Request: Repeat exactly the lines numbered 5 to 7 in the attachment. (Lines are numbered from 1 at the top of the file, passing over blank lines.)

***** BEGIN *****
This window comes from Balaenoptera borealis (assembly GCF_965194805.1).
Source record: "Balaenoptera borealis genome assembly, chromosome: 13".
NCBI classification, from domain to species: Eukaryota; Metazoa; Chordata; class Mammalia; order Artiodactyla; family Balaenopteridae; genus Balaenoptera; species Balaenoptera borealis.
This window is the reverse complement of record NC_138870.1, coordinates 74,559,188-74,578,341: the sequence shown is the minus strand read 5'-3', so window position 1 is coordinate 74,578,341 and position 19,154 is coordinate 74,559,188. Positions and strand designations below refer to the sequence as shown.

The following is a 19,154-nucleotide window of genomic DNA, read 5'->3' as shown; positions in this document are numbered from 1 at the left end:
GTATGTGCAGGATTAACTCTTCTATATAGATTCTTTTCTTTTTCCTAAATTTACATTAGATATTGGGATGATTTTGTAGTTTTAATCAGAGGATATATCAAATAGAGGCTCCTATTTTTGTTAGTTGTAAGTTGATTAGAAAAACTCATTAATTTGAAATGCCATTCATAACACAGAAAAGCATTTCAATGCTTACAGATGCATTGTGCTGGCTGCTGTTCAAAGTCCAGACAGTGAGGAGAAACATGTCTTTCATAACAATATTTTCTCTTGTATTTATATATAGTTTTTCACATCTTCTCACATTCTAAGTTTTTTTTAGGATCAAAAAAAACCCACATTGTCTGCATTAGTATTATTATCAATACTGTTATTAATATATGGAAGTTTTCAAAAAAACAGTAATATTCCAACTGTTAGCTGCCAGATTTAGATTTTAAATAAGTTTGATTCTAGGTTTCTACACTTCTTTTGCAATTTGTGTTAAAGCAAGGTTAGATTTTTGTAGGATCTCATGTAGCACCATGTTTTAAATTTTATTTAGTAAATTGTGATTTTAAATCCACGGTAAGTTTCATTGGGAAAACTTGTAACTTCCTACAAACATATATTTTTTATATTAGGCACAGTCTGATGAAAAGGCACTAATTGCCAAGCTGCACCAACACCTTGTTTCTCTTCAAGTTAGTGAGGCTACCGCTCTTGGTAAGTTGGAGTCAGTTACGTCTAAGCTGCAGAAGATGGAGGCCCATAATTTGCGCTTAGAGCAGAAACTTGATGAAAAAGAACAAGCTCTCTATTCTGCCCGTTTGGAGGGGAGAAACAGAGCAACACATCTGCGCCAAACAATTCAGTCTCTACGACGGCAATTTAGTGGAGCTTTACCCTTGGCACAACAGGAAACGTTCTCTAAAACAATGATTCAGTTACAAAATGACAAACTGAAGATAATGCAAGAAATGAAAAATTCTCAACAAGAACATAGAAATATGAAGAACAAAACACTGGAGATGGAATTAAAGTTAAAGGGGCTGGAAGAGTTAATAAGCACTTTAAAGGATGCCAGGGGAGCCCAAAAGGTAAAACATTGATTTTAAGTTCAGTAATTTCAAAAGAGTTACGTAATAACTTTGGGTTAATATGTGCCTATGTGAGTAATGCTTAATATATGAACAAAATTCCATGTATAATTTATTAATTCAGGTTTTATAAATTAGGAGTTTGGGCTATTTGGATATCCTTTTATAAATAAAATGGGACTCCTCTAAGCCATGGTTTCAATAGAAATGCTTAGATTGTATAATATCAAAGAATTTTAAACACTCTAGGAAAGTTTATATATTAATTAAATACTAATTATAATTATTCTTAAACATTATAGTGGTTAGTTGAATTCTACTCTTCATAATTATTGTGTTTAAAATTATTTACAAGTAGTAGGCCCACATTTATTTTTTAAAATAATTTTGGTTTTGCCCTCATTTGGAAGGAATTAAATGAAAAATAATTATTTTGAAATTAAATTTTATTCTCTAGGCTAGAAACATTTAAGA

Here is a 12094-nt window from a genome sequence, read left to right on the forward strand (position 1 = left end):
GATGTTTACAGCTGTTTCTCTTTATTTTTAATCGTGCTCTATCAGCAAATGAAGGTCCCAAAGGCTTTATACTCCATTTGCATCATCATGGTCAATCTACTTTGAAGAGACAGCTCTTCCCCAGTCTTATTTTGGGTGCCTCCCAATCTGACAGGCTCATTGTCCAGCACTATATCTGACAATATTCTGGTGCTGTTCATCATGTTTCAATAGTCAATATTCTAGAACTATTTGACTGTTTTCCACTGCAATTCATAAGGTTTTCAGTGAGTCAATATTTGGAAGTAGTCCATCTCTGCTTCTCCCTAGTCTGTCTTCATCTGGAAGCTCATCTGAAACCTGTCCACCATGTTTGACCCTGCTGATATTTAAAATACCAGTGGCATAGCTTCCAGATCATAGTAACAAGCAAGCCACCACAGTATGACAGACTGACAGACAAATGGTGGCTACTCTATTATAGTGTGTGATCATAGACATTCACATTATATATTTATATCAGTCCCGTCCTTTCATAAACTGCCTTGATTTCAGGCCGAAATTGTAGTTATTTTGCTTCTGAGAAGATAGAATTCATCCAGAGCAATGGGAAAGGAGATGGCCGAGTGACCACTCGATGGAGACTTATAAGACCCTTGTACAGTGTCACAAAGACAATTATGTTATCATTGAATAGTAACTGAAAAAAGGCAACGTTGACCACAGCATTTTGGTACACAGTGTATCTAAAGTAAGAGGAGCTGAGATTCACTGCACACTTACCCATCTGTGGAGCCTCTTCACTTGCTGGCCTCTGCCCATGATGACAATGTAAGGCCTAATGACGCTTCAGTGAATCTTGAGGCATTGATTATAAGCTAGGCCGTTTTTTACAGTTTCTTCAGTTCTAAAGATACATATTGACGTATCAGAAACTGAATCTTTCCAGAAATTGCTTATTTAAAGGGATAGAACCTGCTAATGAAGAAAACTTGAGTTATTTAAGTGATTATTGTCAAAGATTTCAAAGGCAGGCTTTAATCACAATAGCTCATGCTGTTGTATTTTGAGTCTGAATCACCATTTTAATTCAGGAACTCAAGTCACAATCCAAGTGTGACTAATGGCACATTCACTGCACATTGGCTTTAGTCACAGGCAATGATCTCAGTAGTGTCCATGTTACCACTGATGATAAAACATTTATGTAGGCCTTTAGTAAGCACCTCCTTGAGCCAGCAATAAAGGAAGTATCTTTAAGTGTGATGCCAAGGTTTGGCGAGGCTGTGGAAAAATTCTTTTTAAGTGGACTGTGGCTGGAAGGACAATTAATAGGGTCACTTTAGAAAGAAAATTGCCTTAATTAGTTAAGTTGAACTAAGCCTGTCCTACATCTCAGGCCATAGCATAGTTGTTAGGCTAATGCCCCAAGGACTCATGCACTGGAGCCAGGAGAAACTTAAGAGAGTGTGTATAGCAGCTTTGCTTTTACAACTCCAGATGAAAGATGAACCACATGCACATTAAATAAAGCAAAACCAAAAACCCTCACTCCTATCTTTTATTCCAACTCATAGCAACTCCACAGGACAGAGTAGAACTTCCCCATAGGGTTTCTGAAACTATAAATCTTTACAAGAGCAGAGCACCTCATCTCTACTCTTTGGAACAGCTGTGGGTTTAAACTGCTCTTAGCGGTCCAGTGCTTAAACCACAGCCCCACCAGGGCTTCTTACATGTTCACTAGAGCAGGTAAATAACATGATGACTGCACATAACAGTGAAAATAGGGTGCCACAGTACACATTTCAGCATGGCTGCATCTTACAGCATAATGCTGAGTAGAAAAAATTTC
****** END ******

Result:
The following is a 19,154-nucleotide window of genomic DNA, read 5'->3' as shown; positions in this document are numbered from 1 at the left end:
GTATGTGCAGGATTAACTCTTCTATATAGATTCTTTTCTTTTTCCTAAATTTACATTAGATATTGGGATGATTTTGTAGTTTTAATCAGAGGATATATCAAATAGAGGCTCCTATTTTTGTTAGTTGTAAGTTGATTAGAAAAACTCATTAATTTGAAATGCCATTCATAACACAGAAAAGCATTTCAATGCTTACAGATGCATTGTGCTGGCTGCTGTTCAAAGTCCAGACAGTGAGGAGAAACATGTCTTTCATAACAATATTTTCTCTTGTATTTATATATAGTTTTTCACATCTTCTCACATTCTAAGTTTTTTTTAGGATCAAAAAAAACCCACATTGTCTGCATTAGTATTATTATCAATACTGTTATTAATATATGGAAGTTTTCAAAAAAACAGTAATATTCCAACTGTTAGCTGCCAGATTTAGATTTTAAATAAGTTTGATTCTAGGTTTCTACACTTCTTTTGCAATTTGTGTTAAAGCAAGGTTAGATTTTTGTAGGATCTCATGTAGCACCATGTTTTAAATTTTATTTAGTAAATTGTGATTTTAAATCCACGGTAAGTTTCATTGGGAAAACTTGTAACTTCCTACAAACATATATTTTTTATATTAGGCACAGTCTGATGAAAAGGCACTAATTGCCAAGCTGCACCAACACCTTGTTTCTCTTCAAGTTAGTGAGGCTACCGCTCTTGGTAAGTTGGAGTCAGTTACGTCTAAGCTGCAGAAGATGGAGGCCCATAATTTGCGCTTAGAGCAGAAACTTGATGAAAAAGAACAAGCTCTCTATTCTGCCCGTTTGGAGGGGAGAAACAGAGCAACACATCTGCGCCAAACAATTCAGTCTCTACGACGGCAATTTAGTGGAGCTTTACCCTTGGCACAACAGGAAACGTTCTCTAAAACAATGATTCAGTTACAAAATGACAAACTGAAGATAATGCAAGAAATGAAAAATTCTCAACAAGAACATAGAAATATGAAGAACAAAACACTGGAGATGGAATTAAAGTTAAAGGGGCTGGAAGAGTTAATAAGCACTTTAAAGGATGCCAGGGGAGCCCAAAAGGTAAAACATTGATTTTAAGTTCAGTAATTTCAAAAGAGTTACGTAATAACTTTGGGTTAATATGTGCCTATGTGAGTAATGCTTAATATATGAACAAAATTCCATGTATAATTTATTAATTCAGGTTTTATAAATTAGGAGTTTGGGCTATTTGGATATCCTTTTATAAATAAAATGGGACTCCTCTAAGCCATGGTTTCAATAGAAATGCTTAGATTGTATAATATCAAAGAATTTTAAACACTCTAGGAAAGTTTATATATTAATTAAATACTAATTATAATTATTCTTAAACATTATAGTGGTTAGTTGAATTCTACTCTTCATAATTATTGTGTTTAAAATTATTTACAAGTAGTAGGCCCACATTTATTTTTTAAAATAATTTTGGTTTTGCCCTCATTTGGAAGGAATTAAATGAAAAATAATTATTTTGAAATTAAATTTTATTCTCTAGGCTAGAAACATTTAAGA

Here is a 12094-nt window from a genome sequence, read left to right on the forward strand (position 1 = left end):